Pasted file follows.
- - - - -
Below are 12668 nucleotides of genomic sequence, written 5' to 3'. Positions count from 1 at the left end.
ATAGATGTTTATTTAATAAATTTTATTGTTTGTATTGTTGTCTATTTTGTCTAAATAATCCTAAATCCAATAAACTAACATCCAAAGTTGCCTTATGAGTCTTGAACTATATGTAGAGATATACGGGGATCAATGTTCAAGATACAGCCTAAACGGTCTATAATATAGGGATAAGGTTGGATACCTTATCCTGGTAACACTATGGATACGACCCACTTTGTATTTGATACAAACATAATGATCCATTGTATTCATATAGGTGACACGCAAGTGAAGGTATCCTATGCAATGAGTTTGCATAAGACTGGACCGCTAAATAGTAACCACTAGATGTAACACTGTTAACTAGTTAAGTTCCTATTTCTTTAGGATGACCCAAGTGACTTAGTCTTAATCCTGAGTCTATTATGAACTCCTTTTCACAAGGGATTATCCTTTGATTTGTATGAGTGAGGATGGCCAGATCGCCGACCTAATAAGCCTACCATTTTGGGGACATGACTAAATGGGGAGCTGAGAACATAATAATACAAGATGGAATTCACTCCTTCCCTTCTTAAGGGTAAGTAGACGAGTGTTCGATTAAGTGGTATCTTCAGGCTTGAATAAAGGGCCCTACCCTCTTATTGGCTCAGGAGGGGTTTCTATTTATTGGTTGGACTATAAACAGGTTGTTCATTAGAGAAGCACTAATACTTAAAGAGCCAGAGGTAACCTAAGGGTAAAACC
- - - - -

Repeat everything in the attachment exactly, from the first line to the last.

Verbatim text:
Below are 12668 nucleotides of genomic sequence, written 5' to 3'. Positions count from 1 at the left end.
ATAGATGTTTATTTAATAAATTTTATTGTTTGTATTGTTGTCTATTTTGTCTAAATAATCCTAAATCCAATAAACTAACATCCAAAGTTGCCTTATGAGTCTTGAACTATATGTAGAGATATACGGGGATCAATGTTCAAGATACAGCCTAAACGGTCTATAATATAGGGATAAGGTTGGATACCTTATCCTGGTAACACTATGGATACGACCCACTTTGTATTTGATACAAACATAATGATCCATTGTATTCATATAGGTGACACGCAAGTGAAGGTATCCTATGCAATGAGTTTGCATAAGACTGGACCGCTAAATAGTAACCACTAGATGTAACACTGTTAACTAGTTAAGTTCCTATTTCTTTAGGATGACCCAAGTGACTTAGTCTTAATCCTGAGTCTATTATGAACTCCTTTTCACAAGGGATTATCCTTTGATTTGTATGAGTGAGGATGGCCAGATCGCCGACCTAATAAGCCTACCATTTTGGGGACATGACTAAATGGGGAGCTGAGAACATAATAATACAAGATGGAATTCACTCCTTCCCTTCTTAAGGGTAAGTAGACGAGTGTTCGATTAAGTGGTATCTTCAGGCTTGAATAAAGGGCCCTACCCTCTTATTGGCTCAGGAGGGGTTTCTATTTATTGGTTGGACTATAAACAGGTTGTTCATTAGAGAAGCACTAATACTTAAAGAGCCAGAGGTAACCTAAGGGTAAAACC